by William Lyon Phelps

    A borrowed book is like a guest in the house; it must be treated with punctiliousness, with a certain considerate formality. You must see that it sustains no damage; it must not suffer while under your roof. You cannot leave it carelessly, you cannot mark it, you cannot turn down the pages, you cannot use it familiarly. And then, some day, although this is seldom done, you really ought to return it.

    But your own books belong to you; you treat them with that affectionate intimacy that an­nihilates formality. Books are for use, not for show; you should own no book that you are afraid to mark up, or afraid to place on the table, wide open and face down.A good reason for marking favourite passages in books is that this practice enables you to remember more easily the significant sayings, to refer to them quickly, and then in later years, it is like visiting a forest where you once blazed a trail. You have the pleasure of going over the old ground, and re­calling both the intellectual scenery and your own earlier self.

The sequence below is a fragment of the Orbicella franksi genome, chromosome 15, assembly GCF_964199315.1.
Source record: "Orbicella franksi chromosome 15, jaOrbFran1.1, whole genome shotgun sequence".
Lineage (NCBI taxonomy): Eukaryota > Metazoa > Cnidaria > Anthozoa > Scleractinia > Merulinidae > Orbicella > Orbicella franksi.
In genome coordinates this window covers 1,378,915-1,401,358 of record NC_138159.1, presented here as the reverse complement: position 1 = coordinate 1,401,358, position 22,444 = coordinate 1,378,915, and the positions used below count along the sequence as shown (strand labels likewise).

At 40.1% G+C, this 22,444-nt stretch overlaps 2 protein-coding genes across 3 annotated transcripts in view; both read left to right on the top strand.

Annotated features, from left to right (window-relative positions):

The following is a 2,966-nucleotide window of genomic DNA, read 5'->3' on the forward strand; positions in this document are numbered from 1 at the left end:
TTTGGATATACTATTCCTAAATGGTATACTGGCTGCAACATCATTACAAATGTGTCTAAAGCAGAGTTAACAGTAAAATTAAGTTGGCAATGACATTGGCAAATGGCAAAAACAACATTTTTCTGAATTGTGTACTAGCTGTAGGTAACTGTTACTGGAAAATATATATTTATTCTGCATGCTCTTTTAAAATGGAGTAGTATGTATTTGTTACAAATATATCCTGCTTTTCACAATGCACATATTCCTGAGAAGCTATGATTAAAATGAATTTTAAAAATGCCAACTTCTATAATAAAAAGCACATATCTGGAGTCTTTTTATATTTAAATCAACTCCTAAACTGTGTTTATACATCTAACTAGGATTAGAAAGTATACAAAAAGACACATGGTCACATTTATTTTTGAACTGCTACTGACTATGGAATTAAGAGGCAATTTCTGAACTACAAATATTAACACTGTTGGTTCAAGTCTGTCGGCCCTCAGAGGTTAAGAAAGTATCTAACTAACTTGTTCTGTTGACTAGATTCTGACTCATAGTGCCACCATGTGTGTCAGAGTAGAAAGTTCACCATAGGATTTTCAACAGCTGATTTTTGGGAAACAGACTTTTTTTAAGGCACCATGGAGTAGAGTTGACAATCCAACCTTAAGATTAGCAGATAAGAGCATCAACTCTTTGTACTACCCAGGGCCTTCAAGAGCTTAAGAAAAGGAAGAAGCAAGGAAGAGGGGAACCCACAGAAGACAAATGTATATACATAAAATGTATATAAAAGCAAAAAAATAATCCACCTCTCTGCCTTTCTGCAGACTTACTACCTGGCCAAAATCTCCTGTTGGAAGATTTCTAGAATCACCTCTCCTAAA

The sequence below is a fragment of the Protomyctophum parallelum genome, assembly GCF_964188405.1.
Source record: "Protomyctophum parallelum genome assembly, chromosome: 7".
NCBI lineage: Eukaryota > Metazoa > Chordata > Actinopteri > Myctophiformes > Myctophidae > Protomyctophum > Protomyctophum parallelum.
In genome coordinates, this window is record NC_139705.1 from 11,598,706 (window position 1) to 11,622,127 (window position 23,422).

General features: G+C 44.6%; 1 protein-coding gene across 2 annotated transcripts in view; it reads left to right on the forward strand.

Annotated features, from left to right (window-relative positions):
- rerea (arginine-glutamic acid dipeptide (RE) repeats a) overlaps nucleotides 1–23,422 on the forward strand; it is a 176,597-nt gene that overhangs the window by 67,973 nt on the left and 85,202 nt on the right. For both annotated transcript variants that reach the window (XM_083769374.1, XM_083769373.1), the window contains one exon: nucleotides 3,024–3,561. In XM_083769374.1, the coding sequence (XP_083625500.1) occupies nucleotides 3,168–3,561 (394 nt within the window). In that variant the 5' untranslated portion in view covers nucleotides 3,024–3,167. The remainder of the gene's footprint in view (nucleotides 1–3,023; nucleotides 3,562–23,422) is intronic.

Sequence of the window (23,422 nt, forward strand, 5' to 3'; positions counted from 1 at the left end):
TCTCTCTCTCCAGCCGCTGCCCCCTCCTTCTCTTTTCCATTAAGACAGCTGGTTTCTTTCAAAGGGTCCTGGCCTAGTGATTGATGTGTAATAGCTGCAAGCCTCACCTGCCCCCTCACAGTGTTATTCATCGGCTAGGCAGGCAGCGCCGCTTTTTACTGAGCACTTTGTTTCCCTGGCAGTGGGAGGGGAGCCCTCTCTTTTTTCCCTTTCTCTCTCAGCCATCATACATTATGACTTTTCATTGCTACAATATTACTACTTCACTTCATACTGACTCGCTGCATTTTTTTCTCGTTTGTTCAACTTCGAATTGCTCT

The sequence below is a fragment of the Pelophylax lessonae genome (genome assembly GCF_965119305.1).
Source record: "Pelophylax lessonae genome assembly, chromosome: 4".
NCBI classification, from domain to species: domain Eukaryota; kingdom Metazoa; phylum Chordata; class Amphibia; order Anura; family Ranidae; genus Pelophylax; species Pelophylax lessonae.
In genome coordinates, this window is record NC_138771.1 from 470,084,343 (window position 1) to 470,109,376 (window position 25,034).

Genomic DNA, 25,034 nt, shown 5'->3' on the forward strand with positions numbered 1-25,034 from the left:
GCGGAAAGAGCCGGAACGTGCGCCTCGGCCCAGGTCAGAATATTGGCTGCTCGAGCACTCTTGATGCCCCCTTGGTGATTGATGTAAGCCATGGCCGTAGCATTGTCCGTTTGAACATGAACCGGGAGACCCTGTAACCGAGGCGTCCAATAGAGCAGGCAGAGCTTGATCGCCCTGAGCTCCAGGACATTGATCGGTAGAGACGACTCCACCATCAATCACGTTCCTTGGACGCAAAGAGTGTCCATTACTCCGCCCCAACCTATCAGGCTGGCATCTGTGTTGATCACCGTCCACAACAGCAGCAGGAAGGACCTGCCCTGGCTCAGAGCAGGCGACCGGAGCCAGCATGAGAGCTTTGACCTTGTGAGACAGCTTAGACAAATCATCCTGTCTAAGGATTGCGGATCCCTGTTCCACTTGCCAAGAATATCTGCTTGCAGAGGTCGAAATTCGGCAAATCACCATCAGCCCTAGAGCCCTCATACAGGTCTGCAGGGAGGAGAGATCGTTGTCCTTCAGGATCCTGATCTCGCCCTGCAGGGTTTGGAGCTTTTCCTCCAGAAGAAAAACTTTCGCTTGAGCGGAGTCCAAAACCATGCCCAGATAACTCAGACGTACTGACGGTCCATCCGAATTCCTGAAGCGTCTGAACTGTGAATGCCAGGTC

Everyone should begin collecting a private li­brary in youth; the instinct of private property, which is fundamental in human beings, can here be cultivated with every advantage and no evils. One should have one's own bookshelves, which should not have doors, glass windows, or keys; they should be free and accessible to the hand as well as to the eye. The best of mural decora­tions is books; they are more varied in colour and appearance than any wall-paper, they are more attractive in design, and they have the prime ad­vantage of being separate personalities, so that if you sit alone in the room in the firelight, you are surrounded with intimate friends. The knowledge that they are there in plain view is both stimulating and refreshing. You do not have to read them all.Most of my indoor life is spent in a room containing six thousand books; and I have a stock answer to the invariable ques­tion that comes from strangers. "Have you read all of these books?" "Some of them twice." This reply is both true and unexpected.